This disclosure may include descriptions of various benefits and advantages that may be provided by various embodiments. One, some, all, or different benefits or advantages may be provided by different embodiments. In view of the wide variety of useful permutations that may be readily derived from the example embodiments described herein, this detailed description is intended to be illustrative only, and should not be taken as limiting the scope of the invention. What is claimed as the invention, therefore, are all implementations that come within the scope of the following claims, and all equivalents to such implementations.
Nomenclature

 A=area, ft
 B=formation volume factor
 c=compressibility, psi^{−1 }
 C_{f}=fracture conductivity, mdft
 d=average distance, ft
 dS=area element, ft^{2 }
 dV=volume element, ft^{3 }
 H=fracture height, ft
 H_{s}=height of fracture segment, ft
 k=reservoir permeability, md
 k_{f}=fracture permeability, md
 K=matrix permeability tensor, md
 K_{α}=differential equilibrium portioning coefficient of gas at a constant temperature
 L=fracture length, ft
 L_{int}=length of fracture intersection line, ft
 L_{s}=length of fracture segment, ft
 {right arrow over (n)}=normal vector
 N=number of nnc
 p=pressure, psi
 Q=volume flow rate, ft^{3}/day
 re=effective radisu, ft
 rw=wellbore radius, ft
 R_{s}=solution gasoil ratio, scf/STB
 S=fracture segment area, ft^{2 }
 T=transmissibility, mdft or temperature, ° F.
 V=volume, ft^{3 }
 V_{b}=bulk volume, ft^{3 }
 V_{m}=langmuir isotherm constant, scf/ton
 w_{f}=fracture aperture, ft
w_{r} =average fracture aperture, ft WI=well index, mdft
 x=distance, ft
 x_{f}=fracture half length, ft
 Δp=pressure drop, psi
 Δ=phase mobility, cp^{−1 }
 μ=viscosity, cp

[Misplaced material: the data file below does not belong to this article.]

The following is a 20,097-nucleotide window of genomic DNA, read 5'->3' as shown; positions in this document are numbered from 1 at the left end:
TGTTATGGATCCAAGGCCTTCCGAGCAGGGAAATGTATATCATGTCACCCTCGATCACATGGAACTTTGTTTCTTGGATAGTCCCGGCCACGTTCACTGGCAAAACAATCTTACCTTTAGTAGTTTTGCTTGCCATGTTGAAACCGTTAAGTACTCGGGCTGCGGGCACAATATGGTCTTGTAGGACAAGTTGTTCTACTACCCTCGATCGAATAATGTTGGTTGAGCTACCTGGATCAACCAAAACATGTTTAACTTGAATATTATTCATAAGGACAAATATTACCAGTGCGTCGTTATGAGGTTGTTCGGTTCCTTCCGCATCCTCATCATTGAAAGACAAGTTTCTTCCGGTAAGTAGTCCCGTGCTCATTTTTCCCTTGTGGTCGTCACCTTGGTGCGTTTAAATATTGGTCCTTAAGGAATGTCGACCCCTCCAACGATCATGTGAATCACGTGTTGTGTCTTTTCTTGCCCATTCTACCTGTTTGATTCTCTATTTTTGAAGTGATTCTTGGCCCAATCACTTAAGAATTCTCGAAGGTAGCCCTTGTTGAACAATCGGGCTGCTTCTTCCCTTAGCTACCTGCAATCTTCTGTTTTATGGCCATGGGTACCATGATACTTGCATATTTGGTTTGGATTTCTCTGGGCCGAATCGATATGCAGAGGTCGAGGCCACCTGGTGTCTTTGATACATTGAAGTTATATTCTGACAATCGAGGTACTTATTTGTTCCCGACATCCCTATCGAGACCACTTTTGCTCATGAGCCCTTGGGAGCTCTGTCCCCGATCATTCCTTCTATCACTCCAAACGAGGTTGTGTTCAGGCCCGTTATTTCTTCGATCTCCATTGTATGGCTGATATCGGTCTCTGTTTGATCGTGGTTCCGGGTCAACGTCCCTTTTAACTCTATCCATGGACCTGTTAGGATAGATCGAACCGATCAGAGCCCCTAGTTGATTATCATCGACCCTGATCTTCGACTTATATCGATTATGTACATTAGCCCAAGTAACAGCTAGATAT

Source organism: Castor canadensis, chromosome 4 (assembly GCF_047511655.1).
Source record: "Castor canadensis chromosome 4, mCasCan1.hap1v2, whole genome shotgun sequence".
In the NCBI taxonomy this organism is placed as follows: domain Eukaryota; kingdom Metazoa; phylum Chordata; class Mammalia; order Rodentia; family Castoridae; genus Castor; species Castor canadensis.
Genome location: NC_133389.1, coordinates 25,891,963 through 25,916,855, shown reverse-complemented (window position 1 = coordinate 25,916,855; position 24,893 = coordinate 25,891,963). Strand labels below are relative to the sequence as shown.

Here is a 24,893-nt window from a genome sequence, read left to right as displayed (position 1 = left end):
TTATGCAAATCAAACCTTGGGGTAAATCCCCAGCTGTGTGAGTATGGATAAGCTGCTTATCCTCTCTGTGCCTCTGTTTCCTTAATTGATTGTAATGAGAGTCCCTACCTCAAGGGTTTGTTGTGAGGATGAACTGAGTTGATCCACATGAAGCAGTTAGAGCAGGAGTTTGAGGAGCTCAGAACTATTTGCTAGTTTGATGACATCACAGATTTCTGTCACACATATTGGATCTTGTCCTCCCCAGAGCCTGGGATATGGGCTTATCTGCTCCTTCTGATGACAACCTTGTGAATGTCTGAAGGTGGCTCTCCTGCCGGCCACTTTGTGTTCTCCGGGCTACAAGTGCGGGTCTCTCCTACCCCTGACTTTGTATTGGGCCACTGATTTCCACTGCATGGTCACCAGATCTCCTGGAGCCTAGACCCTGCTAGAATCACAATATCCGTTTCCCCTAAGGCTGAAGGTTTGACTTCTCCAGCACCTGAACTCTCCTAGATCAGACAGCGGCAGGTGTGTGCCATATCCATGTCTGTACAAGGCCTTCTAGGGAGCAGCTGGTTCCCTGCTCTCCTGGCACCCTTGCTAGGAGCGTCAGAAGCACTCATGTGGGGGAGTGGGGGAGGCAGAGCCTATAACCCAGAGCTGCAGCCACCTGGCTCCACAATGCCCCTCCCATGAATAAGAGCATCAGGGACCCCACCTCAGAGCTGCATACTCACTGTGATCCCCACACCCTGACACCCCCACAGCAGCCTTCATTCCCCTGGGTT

ρ=density, g/cm^{3 }
 ϕ_{f}=fracture effective porosity

 a=adsorbed
 b=bulk
 c=common face
 eff=effective
 f=fracture
 g=gas
 j=phase
 L=Langmuir
 m=matrix
 o=oil
 seg=fracture segment
 ST=stock tank

 EDFM=Embedded Discrete Fracture Model
 LGR=Local Grid Refinement
 NNC=NonNeighboring Connection
 2D=Twodimension(al)
 3D=Threedimension(al)
As shown in
p_{m}=(V_{ApA}+V_{BpB})/(V_{A}+V_{B}), (A1)
where p_{A }and p_{B }are the average pressure in part A and B, respectively. We assume the same pressure gradients in A and B as shown by the red arrows. Let d_{A }and d_{B }be the average normal distances from part A and part B to the fracture plane. The flow rate of phase j from the fracture surface 1 to part A is
Q_{fA}=T_{fA}λ_{j}(p_{f}−p_{A}), (A2)
where p_{f }is the average pressure in the fracture segment, T_{fA }is the phase independent part of transmissibility between fracture and part A, and λ_{j }is the relative mobility of phase j. T_{fA }can be calculated by
T_{fA}=A_{f}(K·{right arrow over (n)})·{right arrow over (n)}/d_{fA}, (A3)
where A_{f }is the area of the fracture segment on one side, K is the matrix permeability tensor, {right arrow over (n)} is the normal vector of the fracture plane, d_{fA }is the average normal distance from part A to fracture, which can be calculated by